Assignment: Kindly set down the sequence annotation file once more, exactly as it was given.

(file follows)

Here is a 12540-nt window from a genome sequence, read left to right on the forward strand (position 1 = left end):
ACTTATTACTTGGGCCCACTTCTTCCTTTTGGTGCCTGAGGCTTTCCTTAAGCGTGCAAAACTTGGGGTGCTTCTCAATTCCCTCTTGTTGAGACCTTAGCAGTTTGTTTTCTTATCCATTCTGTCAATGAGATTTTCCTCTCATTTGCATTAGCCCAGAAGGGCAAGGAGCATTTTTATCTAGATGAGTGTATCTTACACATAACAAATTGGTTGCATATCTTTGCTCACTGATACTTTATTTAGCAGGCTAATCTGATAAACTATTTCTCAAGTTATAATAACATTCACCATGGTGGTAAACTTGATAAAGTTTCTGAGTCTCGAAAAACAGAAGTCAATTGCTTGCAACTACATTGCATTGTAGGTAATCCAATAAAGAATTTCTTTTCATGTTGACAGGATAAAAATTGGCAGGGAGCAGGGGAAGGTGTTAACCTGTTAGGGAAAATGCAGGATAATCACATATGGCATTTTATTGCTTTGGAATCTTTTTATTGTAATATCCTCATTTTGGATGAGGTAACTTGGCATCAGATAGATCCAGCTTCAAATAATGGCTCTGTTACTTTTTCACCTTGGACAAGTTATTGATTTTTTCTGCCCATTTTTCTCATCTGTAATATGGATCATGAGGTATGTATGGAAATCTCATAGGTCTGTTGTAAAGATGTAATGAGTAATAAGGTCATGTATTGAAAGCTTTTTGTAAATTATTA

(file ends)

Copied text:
Here is a 12540-nt window from a genome sequence, read left to right on the forward strand (position 1 = left end):
ACTTATTACTTGGGCCCACTTCTTCCTTTTGGTGCCTGAGGCTTTCCTTAAGCGTGCAAAACTTGGGGTGCTTCTCAATTCCCTCTTGTTGAGACCTTAGCAGTTTGTTTTCTTATCCATTCTGTCAATGAGATTTTCCTCTCATTTGCATTAGCCCAGAAGGGCAAGGAGCATTTTTATCTAGATGAGTGTATCTTACACATAACAAATTGGTTGCATATCTTTGCTCACTGATACTTTATTTAGCAGGCTAATCTGATAAACTATTTCTCAAGTTATAATAACATTCACCATGGTGGTAAACTTGATAAAGTTTCTGAGTCTCGAAAAACAGAAGTCAATTGCTTGCAACTACATTGCATTGTAGGTAATCCAATAAAGAATTTCTTTTCATGTTGACAGGATAAAAATTGGCAGGGAGCAGGGGAAGGTGTTAACCTGTTAGGGAAAATGCAGGATAATCACATATGGCATTTTATTGCTTTGGAATCTTTTTATTGTAATATCCTCATTTTGGATGAGGTAACTTGGCATCAGATAGATCCAGCTTCAAATAATGGCTCTGTTACTTTTTCACCTTGGACAAGTTATTGATTTTTTCTGCCCATTTTTCTCATCTGTAATATGGATCATGAGGTATGTATGGAAATCTCATAGGTCTGTTGTAAAGATGTAATGAGTAATAAGGTCATGTATTGAAAGCTTTTTGTAAATTATTA